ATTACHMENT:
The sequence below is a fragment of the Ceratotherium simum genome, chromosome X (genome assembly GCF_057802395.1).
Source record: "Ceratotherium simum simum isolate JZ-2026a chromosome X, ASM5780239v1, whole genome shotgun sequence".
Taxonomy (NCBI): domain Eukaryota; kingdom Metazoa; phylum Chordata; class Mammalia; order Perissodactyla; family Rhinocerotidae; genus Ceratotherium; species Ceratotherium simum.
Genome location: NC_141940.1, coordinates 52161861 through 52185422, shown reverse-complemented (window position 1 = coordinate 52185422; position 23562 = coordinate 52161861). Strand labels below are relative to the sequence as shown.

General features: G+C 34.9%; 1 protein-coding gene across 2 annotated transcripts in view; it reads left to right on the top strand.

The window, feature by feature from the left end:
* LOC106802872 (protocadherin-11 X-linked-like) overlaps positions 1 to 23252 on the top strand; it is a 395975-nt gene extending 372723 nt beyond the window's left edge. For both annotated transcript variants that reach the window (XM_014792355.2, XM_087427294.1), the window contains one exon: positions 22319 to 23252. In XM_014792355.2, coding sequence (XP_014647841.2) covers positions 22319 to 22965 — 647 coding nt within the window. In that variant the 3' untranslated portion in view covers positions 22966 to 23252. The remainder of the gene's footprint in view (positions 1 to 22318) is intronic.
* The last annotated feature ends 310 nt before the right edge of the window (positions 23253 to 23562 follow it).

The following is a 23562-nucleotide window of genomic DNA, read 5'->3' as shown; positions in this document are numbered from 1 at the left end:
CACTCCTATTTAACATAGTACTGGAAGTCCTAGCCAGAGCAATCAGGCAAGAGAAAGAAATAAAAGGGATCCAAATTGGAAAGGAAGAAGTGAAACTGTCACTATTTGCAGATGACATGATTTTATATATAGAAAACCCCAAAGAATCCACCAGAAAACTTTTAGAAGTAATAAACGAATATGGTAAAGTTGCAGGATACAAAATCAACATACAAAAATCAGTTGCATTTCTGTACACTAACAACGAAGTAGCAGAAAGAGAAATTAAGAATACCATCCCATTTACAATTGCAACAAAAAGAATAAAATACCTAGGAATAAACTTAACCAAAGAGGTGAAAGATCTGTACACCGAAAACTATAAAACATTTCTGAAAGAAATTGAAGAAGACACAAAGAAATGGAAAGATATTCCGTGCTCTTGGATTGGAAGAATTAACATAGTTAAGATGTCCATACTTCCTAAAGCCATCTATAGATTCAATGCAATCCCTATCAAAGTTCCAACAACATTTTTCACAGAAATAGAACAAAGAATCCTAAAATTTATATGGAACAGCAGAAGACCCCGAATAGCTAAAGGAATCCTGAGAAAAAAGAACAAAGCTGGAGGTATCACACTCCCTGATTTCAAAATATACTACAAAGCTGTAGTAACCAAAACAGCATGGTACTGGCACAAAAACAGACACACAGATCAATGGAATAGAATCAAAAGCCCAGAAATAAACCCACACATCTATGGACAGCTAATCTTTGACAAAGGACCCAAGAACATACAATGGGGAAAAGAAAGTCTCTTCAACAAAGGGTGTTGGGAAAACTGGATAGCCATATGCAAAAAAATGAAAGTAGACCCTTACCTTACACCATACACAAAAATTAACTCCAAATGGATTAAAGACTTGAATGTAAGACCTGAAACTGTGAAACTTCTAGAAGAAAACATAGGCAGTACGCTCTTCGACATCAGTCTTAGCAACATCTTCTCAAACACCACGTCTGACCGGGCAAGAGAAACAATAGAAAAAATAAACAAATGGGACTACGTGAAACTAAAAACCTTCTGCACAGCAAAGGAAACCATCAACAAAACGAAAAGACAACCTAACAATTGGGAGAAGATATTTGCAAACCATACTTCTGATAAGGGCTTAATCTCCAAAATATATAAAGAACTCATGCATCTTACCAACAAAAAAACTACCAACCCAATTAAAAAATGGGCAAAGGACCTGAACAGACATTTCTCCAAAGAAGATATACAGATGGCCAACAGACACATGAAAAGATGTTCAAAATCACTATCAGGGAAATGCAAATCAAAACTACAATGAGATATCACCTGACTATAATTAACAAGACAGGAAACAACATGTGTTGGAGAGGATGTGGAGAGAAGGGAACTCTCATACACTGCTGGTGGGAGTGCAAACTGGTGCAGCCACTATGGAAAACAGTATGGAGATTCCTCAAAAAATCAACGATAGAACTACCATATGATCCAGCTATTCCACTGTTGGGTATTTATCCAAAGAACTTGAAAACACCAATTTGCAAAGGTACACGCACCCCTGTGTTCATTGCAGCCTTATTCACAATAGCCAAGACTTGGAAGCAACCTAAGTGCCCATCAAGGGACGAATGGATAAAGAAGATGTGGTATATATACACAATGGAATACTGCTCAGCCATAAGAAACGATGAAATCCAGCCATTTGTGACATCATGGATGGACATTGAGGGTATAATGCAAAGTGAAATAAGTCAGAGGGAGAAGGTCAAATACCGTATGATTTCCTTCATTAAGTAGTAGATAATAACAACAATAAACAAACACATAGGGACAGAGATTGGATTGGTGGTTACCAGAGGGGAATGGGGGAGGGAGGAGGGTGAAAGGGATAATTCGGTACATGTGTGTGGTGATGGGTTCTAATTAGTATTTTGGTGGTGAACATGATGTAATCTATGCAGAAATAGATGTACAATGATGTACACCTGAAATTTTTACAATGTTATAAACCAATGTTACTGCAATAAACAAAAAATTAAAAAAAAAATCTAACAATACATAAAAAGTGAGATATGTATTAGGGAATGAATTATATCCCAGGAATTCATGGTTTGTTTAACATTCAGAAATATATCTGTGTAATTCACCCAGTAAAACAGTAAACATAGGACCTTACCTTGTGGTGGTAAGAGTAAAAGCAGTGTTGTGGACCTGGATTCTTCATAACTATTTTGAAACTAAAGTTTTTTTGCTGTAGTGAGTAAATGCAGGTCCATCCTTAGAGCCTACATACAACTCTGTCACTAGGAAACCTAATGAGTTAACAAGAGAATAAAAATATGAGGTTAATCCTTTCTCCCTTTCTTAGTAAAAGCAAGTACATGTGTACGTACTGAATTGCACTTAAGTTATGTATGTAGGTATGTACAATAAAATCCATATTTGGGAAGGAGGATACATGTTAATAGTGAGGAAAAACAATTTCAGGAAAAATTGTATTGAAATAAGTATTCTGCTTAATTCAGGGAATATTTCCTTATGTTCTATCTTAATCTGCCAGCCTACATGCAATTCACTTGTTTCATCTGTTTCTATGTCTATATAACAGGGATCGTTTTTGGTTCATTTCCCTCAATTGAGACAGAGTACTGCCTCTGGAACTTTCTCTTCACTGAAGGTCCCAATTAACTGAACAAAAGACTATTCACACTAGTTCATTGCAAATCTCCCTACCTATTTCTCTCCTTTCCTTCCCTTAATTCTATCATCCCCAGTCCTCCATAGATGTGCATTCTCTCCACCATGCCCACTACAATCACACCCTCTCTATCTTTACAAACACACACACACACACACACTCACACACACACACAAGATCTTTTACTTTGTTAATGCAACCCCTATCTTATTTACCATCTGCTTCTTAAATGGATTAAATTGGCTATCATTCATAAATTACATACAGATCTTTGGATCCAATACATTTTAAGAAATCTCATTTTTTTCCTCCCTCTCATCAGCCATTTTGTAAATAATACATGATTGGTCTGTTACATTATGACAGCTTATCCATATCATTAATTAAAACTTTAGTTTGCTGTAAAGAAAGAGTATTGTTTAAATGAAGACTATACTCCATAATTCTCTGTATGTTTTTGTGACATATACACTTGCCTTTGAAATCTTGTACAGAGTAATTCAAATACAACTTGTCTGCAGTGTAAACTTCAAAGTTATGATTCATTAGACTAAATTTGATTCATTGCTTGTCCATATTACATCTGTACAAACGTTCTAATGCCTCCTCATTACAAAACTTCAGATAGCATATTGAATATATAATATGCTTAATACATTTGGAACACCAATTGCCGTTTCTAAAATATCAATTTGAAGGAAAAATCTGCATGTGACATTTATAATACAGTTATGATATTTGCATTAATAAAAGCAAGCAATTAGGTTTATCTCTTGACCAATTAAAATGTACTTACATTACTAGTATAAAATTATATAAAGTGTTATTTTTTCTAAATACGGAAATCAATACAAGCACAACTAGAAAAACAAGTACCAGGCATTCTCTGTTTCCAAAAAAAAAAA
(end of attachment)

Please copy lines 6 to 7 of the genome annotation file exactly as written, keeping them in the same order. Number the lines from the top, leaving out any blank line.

The window, feature by feature from the left end:
* LOC106802872 (protocadherin-11 X-linked-like) overlaps positions 1 to 23252 on the top strand; it is a 395975-nt gene extending 372723 nt beyond the window's left edge. For both annotated transcript variants that reach the window (XM_014792355.2, XM_087427294.1), the window contains one exon: positions 22319 to 23252. In XM_014792355.2, coding sequence (XP_014647841.2) covers positions 22319 to 22965 — 647 coding nt within the window. In that variant the 3' untranslated portion in view covers positions 22966 to 23252. The remainder of the gene's footprint in view (positions 1 to 22318) is intronic.